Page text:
[simpleazon-image align=”left” asin=”B00BXU3HIS” locale=”us” height=”500″ src=”http://ecx.images-amazon.com/images/I/51E4hbpDlrL.jpg” width=”333″] [simpleazon-link asin=”0316126101″ locale=”us”]The Diviners[/simpleazon-link] by Libba Bray
My review: 4.5 of 5 stars
Ain’t we got fun?! The Diviners immediately captures the vibrancy and optimism of the 1920’s by opening on a party in full swing. At that same party, something dark and disturbing is unknowingly unleashed and so the conflict between good and evil, spirit and flesh begins. Adding authenticity to the tale are numerous references to 1920’s figures and fads, including the slang. The slang terms dominated the dialogue and sometimes were a bit annoying, but there is no denying the fun in the lingo. My new favorite phrase has become “everything’s jake!” The heroine, Evie O’Neill, is undeniably spunky and spoiled with a snappy wit. Part of the intelligence of creating her this way is that her spunk later becomes bravery, and her spoiled upbringing gives her room to grow in this four book series. By the end of the first book, she’s already grown considerably. All of the young characters are charming, possess secret, emerging powers and have endured pain and loss. Such characteristics make them especially suited to fighting the evil that has been unleashed in the city.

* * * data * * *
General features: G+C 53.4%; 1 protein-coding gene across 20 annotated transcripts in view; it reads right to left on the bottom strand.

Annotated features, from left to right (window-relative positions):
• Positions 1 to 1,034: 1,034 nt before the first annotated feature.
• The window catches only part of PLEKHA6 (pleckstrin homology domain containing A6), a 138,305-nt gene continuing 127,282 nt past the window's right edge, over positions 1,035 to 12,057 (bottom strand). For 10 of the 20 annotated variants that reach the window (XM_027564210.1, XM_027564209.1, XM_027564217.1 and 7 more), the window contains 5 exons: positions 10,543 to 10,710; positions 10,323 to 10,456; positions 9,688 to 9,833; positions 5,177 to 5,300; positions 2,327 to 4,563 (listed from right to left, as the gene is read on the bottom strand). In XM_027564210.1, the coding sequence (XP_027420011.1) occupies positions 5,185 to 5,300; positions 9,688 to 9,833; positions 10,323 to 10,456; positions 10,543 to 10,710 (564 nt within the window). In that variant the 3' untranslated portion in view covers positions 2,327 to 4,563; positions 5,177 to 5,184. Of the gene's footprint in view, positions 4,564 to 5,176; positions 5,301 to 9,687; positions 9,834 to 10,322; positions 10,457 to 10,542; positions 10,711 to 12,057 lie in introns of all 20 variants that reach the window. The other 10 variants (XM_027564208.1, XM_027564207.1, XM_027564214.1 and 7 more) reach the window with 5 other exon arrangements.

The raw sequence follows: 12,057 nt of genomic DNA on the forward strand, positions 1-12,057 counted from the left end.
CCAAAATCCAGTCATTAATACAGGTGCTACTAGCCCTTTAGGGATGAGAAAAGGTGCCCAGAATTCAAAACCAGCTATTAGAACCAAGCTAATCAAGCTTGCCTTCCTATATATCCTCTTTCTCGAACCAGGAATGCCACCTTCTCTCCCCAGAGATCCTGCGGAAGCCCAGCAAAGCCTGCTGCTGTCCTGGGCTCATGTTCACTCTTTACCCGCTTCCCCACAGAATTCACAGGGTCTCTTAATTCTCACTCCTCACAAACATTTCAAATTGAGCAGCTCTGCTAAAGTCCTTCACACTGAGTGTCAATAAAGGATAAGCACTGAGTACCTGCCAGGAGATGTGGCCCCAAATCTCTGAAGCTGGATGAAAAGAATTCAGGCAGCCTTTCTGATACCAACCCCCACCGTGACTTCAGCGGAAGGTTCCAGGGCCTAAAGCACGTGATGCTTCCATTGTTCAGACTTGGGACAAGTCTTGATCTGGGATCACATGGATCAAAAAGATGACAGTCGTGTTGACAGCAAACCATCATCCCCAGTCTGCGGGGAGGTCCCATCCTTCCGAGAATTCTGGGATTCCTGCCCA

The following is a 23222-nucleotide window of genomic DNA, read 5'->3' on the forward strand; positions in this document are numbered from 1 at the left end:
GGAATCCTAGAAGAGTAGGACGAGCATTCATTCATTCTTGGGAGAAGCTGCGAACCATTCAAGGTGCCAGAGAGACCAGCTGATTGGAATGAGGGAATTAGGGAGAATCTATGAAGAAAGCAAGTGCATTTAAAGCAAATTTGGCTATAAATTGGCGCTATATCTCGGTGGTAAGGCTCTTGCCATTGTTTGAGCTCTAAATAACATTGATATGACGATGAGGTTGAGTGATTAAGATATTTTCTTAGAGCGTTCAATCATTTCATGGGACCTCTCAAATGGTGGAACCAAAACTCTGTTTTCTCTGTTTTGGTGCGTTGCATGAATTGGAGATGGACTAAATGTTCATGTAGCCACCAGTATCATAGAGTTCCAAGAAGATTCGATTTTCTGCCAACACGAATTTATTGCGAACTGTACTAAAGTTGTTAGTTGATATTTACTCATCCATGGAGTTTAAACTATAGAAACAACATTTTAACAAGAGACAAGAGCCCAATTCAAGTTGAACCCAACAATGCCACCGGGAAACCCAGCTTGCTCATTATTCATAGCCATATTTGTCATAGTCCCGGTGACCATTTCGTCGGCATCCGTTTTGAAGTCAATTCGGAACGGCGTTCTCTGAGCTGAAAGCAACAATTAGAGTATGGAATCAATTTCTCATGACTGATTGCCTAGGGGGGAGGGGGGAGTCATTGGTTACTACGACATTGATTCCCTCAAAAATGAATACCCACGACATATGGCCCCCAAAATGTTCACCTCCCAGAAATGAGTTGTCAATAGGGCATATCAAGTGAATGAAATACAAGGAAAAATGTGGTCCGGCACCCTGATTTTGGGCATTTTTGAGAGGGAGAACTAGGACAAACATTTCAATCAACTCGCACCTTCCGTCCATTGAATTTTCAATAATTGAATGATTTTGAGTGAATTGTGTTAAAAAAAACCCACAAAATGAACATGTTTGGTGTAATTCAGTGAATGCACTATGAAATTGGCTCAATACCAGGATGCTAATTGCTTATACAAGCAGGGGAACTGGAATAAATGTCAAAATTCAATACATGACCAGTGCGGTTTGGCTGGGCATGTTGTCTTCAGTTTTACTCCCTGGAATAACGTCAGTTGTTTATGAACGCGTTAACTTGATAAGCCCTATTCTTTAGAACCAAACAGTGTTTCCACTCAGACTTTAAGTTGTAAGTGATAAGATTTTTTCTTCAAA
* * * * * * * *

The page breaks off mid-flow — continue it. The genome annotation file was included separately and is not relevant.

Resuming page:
The violent and creepy imagery and the horrifying serial killer stand in perfect contrast to the life and hum of 1920’s New York City. The story is complex, engaging, enriching, disturbing and above all, entertaining. The second book in the Diviners series, [simpleazon-link asin=”0316126047″ locale=”us”]Lair of Dreams: A Diviners Novel (The Diviners)[/simpleazon-link], was just released. I picked up my copy at the Decatur Book Festival where I met Libba Bray who is also engaging and entertaining. I highly recommend this book for fans of historical fiction and paranormal. Written as a young adult novel, readers of all ages should enjoy it.
Note: Contains material (i.e. violent images, domestic violence) that may be inappropriate or offensive to some readers.
“Idealism is just an escape from reality. There is no utopia” (p. 219).
“There is no greater power on this earth than story” (p. 407).
“When the world moves forward too fast for some people, they try to pull us all back with their fear” (p. 483).
“There are truths in this world people don’t really want to know” (p. 564).
“Tomorrow, the crank would be turned anew, and the gears of the world would lurch into motion” (p. 578).